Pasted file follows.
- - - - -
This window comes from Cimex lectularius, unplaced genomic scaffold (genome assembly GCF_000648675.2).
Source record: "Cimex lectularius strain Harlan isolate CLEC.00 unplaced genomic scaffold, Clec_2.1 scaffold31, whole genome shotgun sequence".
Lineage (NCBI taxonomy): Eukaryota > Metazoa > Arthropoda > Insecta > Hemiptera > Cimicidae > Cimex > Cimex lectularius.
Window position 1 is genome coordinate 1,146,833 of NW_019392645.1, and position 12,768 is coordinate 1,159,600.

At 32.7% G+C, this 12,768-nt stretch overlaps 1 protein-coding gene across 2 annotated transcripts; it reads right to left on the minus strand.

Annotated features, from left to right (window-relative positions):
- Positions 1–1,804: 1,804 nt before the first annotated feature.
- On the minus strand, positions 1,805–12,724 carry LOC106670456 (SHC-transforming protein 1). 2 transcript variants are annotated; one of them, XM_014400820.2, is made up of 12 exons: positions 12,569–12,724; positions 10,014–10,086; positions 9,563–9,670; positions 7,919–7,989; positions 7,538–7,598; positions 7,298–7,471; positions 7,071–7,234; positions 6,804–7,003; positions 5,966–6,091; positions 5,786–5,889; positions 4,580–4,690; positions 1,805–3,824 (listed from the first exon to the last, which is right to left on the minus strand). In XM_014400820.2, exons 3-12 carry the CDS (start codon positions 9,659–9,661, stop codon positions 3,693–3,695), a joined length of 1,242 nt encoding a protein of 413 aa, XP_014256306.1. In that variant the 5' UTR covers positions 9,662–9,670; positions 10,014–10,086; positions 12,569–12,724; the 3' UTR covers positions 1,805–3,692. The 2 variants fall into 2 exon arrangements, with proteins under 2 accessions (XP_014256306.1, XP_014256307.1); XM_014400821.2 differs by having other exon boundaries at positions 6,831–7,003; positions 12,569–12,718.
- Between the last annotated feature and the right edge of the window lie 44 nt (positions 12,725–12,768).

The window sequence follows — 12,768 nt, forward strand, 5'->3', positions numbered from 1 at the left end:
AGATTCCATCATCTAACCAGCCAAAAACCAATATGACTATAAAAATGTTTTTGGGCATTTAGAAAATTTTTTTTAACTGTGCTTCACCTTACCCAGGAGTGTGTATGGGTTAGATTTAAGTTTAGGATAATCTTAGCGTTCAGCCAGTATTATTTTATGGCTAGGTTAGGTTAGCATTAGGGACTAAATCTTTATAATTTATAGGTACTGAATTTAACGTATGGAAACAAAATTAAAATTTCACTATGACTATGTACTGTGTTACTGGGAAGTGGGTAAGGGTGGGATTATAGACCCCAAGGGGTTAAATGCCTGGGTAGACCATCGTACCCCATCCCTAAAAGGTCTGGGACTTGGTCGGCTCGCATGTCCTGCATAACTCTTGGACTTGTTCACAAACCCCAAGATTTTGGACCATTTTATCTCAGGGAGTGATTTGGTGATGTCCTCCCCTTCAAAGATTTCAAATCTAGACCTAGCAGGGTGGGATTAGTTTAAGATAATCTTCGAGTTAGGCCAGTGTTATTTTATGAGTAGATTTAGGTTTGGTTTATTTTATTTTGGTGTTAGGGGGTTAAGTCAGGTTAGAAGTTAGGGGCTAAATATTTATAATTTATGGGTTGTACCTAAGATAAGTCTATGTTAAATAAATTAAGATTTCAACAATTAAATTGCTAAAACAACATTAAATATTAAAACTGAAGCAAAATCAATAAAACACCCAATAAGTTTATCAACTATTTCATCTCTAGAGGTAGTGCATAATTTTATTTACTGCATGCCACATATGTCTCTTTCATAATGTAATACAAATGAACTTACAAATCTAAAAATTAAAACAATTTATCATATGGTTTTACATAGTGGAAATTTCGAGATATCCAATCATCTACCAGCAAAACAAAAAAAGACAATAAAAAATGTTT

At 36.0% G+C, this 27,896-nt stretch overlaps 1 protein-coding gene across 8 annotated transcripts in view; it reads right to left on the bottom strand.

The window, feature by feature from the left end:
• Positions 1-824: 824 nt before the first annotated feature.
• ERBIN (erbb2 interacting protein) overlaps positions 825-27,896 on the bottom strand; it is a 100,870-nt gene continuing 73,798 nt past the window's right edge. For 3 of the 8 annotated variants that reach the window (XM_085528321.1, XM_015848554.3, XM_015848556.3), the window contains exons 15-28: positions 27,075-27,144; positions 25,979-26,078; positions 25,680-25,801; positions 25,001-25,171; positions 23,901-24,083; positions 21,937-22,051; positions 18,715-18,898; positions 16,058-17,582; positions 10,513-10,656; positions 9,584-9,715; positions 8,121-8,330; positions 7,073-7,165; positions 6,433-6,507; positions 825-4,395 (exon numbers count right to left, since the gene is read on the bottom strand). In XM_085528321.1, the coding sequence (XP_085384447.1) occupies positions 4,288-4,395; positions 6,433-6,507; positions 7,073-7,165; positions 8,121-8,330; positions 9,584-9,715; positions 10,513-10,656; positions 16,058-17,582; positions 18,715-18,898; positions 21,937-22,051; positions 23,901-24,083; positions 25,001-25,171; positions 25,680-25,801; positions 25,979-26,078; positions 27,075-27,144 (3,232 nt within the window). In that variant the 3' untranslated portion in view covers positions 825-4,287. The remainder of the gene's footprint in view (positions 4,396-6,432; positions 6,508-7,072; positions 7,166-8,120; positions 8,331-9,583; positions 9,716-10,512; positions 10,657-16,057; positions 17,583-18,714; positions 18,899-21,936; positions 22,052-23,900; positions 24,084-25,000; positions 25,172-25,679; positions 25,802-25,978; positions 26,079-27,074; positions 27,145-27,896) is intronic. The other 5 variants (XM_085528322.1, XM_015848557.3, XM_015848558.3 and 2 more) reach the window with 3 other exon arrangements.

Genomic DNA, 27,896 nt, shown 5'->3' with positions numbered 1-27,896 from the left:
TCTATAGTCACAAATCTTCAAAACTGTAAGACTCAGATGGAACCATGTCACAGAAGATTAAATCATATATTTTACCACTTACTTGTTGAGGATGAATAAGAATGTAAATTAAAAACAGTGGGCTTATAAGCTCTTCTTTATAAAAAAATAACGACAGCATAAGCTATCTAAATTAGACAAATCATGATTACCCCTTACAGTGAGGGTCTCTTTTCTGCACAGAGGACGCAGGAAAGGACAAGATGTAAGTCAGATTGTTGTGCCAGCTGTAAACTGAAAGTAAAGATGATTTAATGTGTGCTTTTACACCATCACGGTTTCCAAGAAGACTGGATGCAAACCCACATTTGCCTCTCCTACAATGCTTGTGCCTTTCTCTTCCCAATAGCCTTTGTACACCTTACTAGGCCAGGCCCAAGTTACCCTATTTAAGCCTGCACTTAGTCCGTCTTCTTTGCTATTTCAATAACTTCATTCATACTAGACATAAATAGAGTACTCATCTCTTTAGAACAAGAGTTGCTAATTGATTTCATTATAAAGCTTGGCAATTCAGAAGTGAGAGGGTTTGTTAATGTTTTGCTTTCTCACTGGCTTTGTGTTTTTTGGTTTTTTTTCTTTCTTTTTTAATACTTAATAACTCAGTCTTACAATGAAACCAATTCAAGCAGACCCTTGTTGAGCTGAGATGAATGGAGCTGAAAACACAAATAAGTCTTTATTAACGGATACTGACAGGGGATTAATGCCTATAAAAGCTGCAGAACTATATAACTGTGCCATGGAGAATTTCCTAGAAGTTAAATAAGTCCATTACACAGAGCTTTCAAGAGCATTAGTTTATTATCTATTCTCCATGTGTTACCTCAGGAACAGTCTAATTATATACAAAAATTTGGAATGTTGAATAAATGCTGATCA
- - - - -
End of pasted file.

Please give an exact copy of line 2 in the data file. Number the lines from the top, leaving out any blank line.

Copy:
Source record: "Cimex lectularius strain Harlan isolate CLEC.00 unplaced genomic scaffold, Clec_2.1 scaffold31, whole genome shotgun sequence".